"Sisters, do not allow yourselves to be made to feel inadequate or frustrated because you cannot do everything others seem to be accomplishing. Rather, each should assess her own situation, her own energy, and her own talents, and then choose the best way to mold her family into a team, a unit that works together and supports each other. Only you and your Father in Heaven know your needs, strengths, and desires. Around this knowledge your personal course must be charted and your choices made."
"In three words I can sum up everything I've learned about life — It goes on."
"In life, as in business, there has always been a need for those persons who could be called finishers. Their ranks are few, their opportunities many, their contributions great. From the very beginning to the present time, a fundamental question remains to be answered by each who runs the race of life. Shall I falter, or shall I finish?"
"Never give in, never give in, never, never, never-in nothing, great or small, large or petty - never give in except to convictions of honour and good sense."
We sometimes think of being good at mathematics as an innate ability. You either have "it" or you don't. But to Schoenfeld, it's not so much ability as attitude. You master mathematics if you are willing to try. That's what Schoenfeld attempts to teach his students. Success is a function of persistence and doggedness and the willingness to work hard for twenty-two minutes to make sense of something that most people would give up on after thirty seconds. Put a bunch of Renees in a classroom, and give them the space and time to explore mathematics for themselves, and you could go a long way. Or imagine a country where Renee's diffedness is not the exception, but a cultural trait, embedded as deeply as the culture of honor in the Cumberland Plateau. Now that would be a country good at math.
I know that God will not give me anything I can't handle. I just wish that He didn't test me so much.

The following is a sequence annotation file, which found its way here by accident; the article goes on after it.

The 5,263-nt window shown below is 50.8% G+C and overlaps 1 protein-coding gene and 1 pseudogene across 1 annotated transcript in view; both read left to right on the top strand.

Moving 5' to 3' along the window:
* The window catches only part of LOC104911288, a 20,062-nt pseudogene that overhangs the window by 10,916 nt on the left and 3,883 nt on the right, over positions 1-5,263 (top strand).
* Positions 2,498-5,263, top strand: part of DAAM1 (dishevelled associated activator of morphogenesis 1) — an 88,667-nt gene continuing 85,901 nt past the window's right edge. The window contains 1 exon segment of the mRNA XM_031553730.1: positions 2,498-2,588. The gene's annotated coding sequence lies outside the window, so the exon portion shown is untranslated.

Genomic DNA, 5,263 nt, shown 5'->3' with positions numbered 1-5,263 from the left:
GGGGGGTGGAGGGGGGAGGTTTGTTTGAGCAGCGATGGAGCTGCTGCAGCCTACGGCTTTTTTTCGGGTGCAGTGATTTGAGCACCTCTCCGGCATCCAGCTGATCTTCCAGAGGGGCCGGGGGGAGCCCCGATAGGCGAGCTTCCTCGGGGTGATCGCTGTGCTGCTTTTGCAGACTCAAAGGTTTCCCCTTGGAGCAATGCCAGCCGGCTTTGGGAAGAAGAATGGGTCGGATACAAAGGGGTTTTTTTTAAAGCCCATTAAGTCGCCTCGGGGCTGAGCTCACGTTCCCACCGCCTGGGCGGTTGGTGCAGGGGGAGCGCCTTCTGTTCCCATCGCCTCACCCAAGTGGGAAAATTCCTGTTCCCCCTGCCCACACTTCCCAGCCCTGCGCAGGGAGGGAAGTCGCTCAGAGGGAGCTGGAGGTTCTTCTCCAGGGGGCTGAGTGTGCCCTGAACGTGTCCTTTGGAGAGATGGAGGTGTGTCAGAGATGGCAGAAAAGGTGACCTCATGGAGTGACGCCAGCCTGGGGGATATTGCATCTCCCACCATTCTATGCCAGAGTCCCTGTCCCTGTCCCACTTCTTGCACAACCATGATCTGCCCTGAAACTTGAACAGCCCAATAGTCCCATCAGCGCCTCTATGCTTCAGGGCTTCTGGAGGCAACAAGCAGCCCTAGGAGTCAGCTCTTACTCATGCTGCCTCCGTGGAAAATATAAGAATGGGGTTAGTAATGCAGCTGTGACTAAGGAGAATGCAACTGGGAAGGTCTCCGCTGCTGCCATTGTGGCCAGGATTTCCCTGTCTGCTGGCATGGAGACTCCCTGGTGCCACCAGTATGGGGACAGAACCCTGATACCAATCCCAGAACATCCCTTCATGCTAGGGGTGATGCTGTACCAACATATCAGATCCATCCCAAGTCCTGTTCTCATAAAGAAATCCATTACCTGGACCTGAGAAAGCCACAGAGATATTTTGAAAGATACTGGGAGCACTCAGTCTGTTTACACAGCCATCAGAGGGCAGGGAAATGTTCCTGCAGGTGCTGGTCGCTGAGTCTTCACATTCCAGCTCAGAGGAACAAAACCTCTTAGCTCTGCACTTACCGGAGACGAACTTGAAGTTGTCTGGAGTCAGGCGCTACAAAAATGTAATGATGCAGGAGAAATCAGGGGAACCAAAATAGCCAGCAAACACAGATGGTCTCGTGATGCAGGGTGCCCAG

Some people dream of success while others wake up and work hard at it.
VICTORY IS ALWAYS POSSIBLE FOR THE PERSON WHO REFUSES TO STOP FIGHTING.
Julius Caesar had long wished to capture the British. He sailed to the British Isles, quietly unloaded his troops and supplies, and gave the order to burn the ships. He then called all of his men together and said, "Now it is win or perish. We have no choice." With that single order, he guaranteed the success of his campaign. He knew that people who have no other alternative-or will accept no other-always win. If you find yourself in a situation where victory seems impossible, you may benefit your cause by developing an alternate course of action. If your objective won’t yield to a full frontal assault, try an oblique approach. There are very few problems in life that are impossible to solve, and few obstacles that will not eventually give way to a determined, motivated person with a plan that is flexible enough to cope with changing condition.
Energy is always required to provide lift over opposing forces. These same laws apply in our personal lives. Whenever an undertaking is begun, both the energy and the will to endure are essential. The winner of a five-kilometer race is declared at the end of five kilometers, not at one or two. If you board a bus to Boston, you don’t get off at Burlington. If you want to gain an education, you don’t drop out along the way—just as you don’t pay to dine at an elegant restaurant only to walk away after sampling the salad.
Whatever your work may be, endure at the beginning, endure through opposing forces along the way, and endure to the end. Any job must be completed before you can enjoy the result for which you are working.